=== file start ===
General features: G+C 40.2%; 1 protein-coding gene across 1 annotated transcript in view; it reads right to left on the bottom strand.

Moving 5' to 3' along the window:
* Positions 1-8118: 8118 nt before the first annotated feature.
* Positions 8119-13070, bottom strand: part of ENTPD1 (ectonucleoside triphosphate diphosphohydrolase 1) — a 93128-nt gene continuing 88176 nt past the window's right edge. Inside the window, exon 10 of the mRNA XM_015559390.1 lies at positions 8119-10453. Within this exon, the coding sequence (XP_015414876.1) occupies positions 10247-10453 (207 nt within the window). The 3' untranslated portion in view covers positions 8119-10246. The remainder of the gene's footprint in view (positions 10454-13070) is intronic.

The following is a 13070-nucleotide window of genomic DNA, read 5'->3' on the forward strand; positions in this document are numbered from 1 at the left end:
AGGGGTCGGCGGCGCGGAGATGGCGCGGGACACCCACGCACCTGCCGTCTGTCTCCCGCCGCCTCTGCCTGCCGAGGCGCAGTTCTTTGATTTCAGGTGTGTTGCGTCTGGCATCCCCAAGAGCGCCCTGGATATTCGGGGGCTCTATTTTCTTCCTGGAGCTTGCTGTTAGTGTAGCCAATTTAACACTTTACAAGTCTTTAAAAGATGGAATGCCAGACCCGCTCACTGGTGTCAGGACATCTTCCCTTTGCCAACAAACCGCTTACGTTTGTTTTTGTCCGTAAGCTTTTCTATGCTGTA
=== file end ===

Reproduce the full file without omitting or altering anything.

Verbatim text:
General features: G+C 40.2%; 1 protein-coding gene across 1 annotated transcript in view; it reads right to left on the bottom strand.

Moving 5' to 3' along the window:
* Positions 1-8118: 8118 nt before the first annotated feature.
* Positions 8119-13070, bottom strand: part of ENTPD1 (ectonucleoside triphosphate diphosphohydrolase 1) — a 93128-nt gene continuing 88176 nt past the window's right edge. Inside the window, exon 10 of the mRNA XM_015559390.1 lies at positions 8119-10453. Within this exon, the coding sequence (XP_015414876.1) occupies positions 10247-10453 (207 nt within the window). The 3' untranslated portion in view covers positions 8119-10246. The remainder of the gene's footprint in view (positions 10454-13070) is intronic.

The following is a 13070-nucleotide window of genomic DNA, read 5'->3' on the forward strand; positions in this document are numbered from 1 at the left end:
AGGGGTCGGCGGCGCGGAGATGGCGCGGGACACCCACGCACCTGCCGTCTGTCTCCCGCCGCCTCTGCCTGCCGAGGCGCAGTTCTTTGATTTCAGGTGTGTTGCGTCTGGCATCCCCAAGAGCGCCCTGGATATTCGGGGGCTCTATTTTCTTCCTGGAGCTTGCTGTTAGTGTAGCCAATTTAACACTTTACAAGTCTTTAAAAGATGGAATGCCAGACCCGCTCACTGGTGTCAGGACATCTTCCCTTTGCCAACAAACCGCTTACGTTTGTTTTTGTCCGTAAGCTTTTCTATGCTGTA